One atom can be very powerful. No one knows that better than David A. Muller, Applied and Engineering Physics. Muller has spent his career inventing and refining ways to see down to the atomic level. “I try to understand how stuff fits together and how it works, atom by atom,” he says. “A lot of computer devices are down to atomic dimensions in size where a single atom out of place can cause them to fail. And for a lot of other modern technologies, whether they work or fail comes down to a single layer of atoms at the interface of two materials. So if you want to understand whether a turbine blade is strong, it’s often not the bulk material that’s important, but just that last layer of atoms where two pieces join up. That’s where it comes apart.”
The EMPAD, Getting More Information Faster about Materials Scanned
Muller’s expertise is designing and using very powerful electron microscopes to study the world at the atomic scale. One of his latest successes is a breakthrough detector for electron microscopes. For almost a decade he has been collaborating with Sol M. Gruner, Physics, and members of their research groups to design and build the device. Known as an electron microscope pixel array detector (EMPAD), the new detector allows the researchers to measure every scattered electron that goes through the microscope, as compared to earlier detectors that could only measure a small fraction of the electrons. That means scientists can now gather much more data at the atomic level about scanned materials.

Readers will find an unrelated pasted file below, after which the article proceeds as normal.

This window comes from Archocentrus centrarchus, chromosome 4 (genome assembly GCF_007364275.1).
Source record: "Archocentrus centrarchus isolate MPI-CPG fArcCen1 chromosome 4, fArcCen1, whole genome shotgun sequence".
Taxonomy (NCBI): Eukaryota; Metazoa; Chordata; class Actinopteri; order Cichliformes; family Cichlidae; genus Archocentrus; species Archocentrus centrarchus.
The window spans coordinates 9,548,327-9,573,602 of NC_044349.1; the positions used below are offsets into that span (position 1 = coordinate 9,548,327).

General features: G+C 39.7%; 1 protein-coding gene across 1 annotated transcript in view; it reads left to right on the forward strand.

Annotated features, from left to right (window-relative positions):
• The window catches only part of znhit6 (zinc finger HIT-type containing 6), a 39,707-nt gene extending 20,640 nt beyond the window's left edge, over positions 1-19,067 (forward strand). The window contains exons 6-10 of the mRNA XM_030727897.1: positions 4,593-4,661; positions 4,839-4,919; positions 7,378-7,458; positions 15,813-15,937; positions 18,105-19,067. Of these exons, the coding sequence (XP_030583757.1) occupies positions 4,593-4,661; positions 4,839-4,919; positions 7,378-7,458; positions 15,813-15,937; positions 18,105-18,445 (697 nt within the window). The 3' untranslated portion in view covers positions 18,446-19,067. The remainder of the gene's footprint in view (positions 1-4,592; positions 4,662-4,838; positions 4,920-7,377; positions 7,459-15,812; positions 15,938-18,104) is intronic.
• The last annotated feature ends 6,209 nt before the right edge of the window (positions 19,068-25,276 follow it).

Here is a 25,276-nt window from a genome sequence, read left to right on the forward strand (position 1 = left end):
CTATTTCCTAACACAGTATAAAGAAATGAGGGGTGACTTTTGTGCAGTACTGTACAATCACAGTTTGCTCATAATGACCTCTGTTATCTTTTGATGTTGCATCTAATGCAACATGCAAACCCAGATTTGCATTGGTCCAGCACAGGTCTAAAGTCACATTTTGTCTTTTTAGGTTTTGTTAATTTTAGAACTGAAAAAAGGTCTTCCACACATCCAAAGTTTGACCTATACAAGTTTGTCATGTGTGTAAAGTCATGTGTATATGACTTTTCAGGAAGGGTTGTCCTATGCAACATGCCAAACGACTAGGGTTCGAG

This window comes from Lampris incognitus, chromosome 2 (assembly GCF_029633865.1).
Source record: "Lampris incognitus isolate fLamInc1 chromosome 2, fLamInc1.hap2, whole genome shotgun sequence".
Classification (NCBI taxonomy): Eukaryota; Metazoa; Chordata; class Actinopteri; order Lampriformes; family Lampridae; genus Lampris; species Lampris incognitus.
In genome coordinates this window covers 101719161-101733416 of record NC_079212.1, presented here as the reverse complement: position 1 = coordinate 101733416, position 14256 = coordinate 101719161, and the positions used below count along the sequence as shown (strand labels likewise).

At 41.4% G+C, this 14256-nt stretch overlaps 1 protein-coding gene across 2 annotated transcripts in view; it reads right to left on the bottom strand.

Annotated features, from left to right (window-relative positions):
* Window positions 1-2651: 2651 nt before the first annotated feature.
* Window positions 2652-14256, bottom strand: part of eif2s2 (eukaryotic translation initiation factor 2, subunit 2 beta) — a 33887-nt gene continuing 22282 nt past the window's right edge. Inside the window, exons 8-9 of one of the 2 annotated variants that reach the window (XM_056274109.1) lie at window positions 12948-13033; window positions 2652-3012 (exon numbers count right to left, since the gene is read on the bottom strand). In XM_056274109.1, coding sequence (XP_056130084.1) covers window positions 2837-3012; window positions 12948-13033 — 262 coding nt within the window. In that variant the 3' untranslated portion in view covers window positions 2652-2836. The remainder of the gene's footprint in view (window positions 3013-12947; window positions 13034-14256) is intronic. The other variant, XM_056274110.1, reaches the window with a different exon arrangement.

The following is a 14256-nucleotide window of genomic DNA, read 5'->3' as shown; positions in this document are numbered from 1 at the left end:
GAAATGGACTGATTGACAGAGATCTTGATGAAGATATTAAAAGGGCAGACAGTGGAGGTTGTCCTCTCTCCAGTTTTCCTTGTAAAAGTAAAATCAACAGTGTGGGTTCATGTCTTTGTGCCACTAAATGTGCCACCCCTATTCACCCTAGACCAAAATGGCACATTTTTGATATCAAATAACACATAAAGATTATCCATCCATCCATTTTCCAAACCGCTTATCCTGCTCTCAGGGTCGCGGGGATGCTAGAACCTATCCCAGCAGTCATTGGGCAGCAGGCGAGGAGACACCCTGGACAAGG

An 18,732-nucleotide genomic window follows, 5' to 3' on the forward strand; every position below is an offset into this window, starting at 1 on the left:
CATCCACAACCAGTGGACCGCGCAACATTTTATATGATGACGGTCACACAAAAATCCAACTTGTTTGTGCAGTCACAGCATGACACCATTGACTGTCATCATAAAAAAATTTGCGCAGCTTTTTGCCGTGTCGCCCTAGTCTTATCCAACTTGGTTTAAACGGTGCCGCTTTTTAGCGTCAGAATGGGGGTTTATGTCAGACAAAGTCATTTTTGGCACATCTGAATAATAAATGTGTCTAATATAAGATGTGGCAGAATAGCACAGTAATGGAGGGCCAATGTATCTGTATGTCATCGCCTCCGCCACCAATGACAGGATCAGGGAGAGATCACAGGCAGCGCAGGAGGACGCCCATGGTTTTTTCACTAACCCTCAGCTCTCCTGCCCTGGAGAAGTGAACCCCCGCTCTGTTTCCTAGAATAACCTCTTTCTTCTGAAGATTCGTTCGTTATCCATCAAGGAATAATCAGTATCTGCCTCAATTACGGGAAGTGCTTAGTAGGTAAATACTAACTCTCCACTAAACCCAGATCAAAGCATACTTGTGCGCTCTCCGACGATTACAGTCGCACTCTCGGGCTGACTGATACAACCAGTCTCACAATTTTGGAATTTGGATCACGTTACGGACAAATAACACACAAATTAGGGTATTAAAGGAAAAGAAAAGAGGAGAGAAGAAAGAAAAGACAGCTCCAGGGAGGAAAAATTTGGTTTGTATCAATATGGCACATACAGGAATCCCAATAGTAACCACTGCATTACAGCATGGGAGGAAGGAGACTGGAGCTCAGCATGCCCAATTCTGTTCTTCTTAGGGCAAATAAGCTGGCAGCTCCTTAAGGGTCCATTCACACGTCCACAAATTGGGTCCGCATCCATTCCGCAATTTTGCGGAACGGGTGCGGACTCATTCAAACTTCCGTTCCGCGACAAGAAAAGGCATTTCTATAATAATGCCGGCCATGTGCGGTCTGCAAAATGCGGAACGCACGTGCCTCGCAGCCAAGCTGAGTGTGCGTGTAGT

The EMPAD is much faster than previous detectors. Using an array of electron-sensitive pixels, it reads the signals of variable intensities sent by electrons passing through a sample under a scanning transmission electron microscope. It can detect everything from a single electron to intense beams containing a million electrons, then map their position and momentum, drawing an image of the sample at the atomic level on a computer screen.
“The detector lets us measure almost every physical property about the material that we would want to measure,” Muller says. “We can look at strain states, tilts, rotations, and we can measure electric and magnetic fields at very high spatial resolution. Over all, we’ve been able to improve the resolution of the electron microscope by at least a factor of three, so we can clearly see individual atoms and missing atoms. We can now pull out information at below half an angstrom, which is smaller than the smallest bond length in nature.”